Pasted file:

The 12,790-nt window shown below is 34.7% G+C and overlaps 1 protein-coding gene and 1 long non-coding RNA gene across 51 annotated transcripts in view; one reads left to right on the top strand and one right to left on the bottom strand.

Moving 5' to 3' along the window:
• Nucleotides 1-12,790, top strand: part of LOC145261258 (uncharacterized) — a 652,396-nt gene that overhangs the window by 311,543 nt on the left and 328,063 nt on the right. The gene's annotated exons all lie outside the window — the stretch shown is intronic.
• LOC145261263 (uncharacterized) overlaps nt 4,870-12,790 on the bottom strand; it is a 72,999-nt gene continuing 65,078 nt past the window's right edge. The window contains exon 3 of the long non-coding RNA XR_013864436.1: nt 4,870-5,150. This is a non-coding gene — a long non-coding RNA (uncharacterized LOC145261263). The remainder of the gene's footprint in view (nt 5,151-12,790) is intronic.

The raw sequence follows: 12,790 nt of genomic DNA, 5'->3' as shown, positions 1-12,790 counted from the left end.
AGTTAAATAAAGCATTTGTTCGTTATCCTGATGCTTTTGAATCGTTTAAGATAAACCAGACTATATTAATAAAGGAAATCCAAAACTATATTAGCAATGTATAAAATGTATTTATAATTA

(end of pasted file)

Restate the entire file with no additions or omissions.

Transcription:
The 12,790-nt window shown below is 34.7% G+C and overlaps 1 protein-coding gene and 1 long non-coding RNA gene across 51 annotated transcripts in view; one reads left to right on the top strand and one right to left on the bottom strand.

Moving 5' to 3' along the window:
• Nucleotides 1-12,790, top strand: part of LOC145261258 (uncharacterized) — a 652,396-nt gene that overhangs the window by 311,543 nt on the left and 328,063 nt on the right. The gene's annotated exons all lie outside the window — the stretch shown is intronic.
• LOC145261263 (uncharacterized) overlaps nt 4,870-12,790 on the bottom strand; it is a 72,999-nt gene continuing 65,078 nt past the window's right edge. The window contains exon 3 of the long non-coding RNA XR_013864436.1: nt 4,870-5,150. This is a non-coding gene — a long non-coding RNA (uncharacterized LOC145261263). The remainder of the gene's footprint in view (nt 5,151-12,790) is intronic.

The raw sequence follows: 12,790 nt of genomic DNA, 5'->3' as shown, positions 1-12,790 counted from the left end.
AGTTAAATAAAGCATTTGTTCGTTATCCTGATGCTTTTGAATCGTTTAAGATAAACCAGACTATATTAATAAAGGAAATCCAAAACTATATTAGCAATGTATAAAATGTATTTATAATTA